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Skill acquisition as a function of age, hand and task difficulty

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modified on 10.12.2018, 11:42

The relationship between motor performance and sequence learning were examined.

Experiment 1 established that older adults were worse at learning the serial order of a complex sequence. Experiment 2 found that participants showed impaired motor learning when the non-preferred hand was used. Experiment 3 confirmed that a detrimental effect on serial order learning occurs when motor demands increase (as the model predicted). These results suggest that sequence learning is constrained by an individual’s cognitive capacity but is also influenced by sensorimotor bandwidth.

Experiment 1 - A motor learning task was created using ‘KineLab’). Participants used a tablet PC and standard computer mouse to learn a sequence of movements each made between the centre and one of eight target locations on the screen. The task consisted of a series of ‘training’ and ‘test’ trials that alternated to allow 14 opportunities each for participants to practice and then reproduce the sequence (i.e. training trial, test trial x 14 repetitions = 28 trials in total). The same sequence was used across all the participants to ensure that there were no confounding effects created by sequences of differing difficulty.

Data: The following measures were calculated to examine speed and accuracy of recall (i.e. motor learning) in the test trials, and level of motor performance in the training trials.

(i) Recall during test trial measures: Number of moves recalled in the correct sequential order (Correctly Recalled; CR), with a maximum score of 30 (points were not deducted for incorrect moves but in the majority of cases the first error in the sequence marked the end of successful recall); Recall Movement Time (MTr) was the mean time (s) taken to move the mouse from the centre to a target box when recalling the sequence (i.e. a measure of recall speed).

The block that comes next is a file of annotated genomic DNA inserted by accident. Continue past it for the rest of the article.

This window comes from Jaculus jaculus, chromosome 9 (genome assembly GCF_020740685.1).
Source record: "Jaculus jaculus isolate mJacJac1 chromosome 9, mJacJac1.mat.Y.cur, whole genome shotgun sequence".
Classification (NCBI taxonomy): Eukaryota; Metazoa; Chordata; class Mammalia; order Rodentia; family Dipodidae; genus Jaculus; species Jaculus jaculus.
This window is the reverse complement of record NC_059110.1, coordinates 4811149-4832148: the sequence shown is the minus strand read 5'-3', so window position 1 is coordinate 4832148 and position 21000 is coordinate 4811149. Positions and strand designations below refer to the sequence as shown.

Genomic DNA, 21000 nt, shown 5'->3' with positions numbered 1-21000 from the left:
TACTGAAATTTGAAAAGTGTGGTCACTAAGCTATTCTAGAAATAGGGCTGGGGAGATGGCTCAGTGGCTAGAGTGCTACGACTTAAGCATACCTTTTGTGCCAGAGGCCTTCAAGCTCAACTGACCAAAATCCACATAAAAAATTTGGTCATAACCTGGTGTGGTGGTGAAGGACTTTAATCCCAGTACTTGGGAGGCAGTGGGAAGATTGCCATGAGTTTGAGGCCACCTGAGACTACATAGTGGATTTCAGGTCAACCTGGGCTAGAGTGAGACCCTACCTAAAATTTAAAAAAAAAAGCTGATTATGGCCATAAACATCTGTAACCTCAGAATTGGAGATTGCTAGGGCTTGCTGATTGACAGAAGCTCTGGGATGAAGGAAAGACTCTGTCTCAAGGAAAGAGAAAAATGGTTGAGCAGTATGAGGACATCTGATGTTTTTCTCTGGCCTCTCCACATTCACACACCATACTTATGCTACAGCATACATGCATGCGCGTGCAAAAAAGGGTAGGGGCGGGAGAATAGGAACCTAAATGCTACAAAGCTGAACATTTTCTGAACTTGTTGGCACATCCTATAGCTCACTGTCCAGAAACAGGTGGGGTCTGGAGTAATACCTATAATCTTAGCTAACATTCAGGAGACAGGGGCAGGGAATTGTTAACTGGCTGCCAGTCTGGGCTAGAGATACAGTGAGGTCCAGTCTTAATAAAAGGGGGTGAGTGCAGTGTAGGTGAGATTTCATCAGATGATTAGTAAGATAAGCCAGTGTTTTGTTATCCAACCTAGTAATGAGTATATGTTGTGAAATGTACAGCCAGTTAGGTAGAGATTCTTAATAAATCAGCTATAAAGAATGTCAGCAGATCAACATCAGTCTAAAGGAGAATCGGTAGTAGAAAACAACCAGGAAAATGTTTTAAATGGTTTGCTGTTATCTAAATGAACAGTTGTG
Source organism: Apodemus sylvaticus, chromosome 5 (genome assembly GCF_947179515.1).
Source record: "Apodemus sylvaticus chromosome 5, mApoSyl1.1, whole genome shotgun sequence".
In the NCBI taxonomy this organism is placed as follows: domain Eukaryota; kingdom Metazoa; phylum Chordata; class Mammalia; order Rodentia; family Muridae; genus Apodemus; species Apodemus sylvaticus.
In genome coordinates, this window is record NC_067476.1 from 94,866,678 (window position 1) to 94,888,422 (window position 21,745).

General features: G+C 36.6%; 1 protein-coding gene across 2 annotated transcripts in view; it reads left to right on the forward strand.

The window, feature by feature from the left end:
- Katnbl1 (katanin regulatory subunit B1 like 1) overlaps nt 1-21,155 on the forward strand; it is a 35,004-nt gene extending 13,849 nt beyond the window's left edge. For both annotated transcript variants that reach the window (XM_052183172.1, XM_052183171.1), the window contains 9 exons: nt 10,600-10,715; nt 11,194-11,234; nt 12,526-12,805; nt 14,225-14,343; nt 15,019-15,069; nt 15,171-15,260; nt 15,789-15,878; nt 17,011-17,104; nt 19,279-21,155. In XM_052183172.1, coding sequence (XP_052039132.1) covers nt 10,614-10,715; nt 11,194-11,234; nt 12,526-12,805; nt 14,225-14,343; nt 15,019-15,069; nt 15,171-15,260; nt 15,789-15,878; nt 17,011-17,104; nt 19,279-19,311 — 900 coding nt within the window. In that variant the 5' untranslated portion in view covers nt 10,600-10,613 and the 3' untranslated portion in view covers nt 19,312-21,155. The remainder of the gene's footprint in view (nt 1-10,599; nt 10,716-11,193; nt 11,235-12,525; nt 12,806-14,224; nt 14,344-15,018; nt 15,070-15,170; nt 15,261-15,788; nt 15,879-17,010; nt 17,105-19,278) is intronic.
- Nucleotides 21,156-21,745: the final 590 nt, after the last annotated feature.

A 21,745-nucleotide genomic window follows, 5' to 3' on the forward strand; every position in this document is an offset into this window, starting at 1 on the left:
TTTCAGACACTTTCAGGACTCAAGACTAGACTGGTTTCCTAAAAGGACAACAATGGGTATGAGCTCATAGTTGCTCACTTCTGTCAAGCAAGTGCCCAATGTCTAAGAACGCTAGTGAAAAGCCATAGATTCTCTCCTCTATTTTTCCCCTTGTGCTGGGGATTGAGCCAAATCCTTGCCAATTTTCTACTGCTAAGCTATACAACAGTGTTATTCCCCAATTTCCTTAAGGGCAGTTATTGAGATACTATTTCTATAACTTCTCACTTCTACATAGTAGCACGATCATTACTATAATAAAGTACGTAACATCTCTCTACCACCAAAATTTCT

(ii) Training trial measures: Path Length (PL) indicated the length of the path (mm) taken by participants throughout an entire training trial, thus providing a marker of movement accuracy (i.e. straight paths will be shorter) with longer paths suggesting the presence of error corrections; Training Movement Time (MTt) was the time (s) taken to complete a training trial from start to finish.

For the analysis of data from the test trials, mean values for CR and MTr across the first five trials (F5) and last five trials (L5) were calculated. These data were input into two separate mixed-model ANOVAs to compare speed and accuracy of sequence recall between the beginning and end trial blocks (i.e. to identify progression of learning from the first to second half of the task), and between the older and younger age groups. For the training trials, mean values for PL and MTt across the L5 trials were used as a baseline measure of motor performance.

Experiment 2 Analysis : Outcome measures were identical to those used in Experiment 1 (CR, MTr, PL and MTt). For the test trial analysis, mean scores across the L5 trials were calculated and two separate mixed-model ANOVAs applied in order to examine age and hand differences in motor learning (CR and MTr). Two further ANOVAs were carried out to identify the effects of hand and age on motor performance during the L5 trials of training (PL and MTt).

Experiment 3 Analysis : Outcome measures were identical to those used in Experiments 1 and 2 (CR, MTr for the recall at test analysis; PL and MTt for the training trial analysis). For recall during test trials, mean scores for CR and MTr across the last five (L5) trials were calculated, and a One-Way ANOVA was performed on each recall measure, to examine the effect of mouse orientation (R vs. S) on motor learning. A One-Way ANOVA was also completed to identify the effects of mouse orientation on motor performance during the L5 training trials (one for each training measure: PL and MTt).


MRC-ESRC, UK MR/N024397/1

MRC, UK CASE Studentship

MRC Centenary Early Career Post-Doctoral Fellowship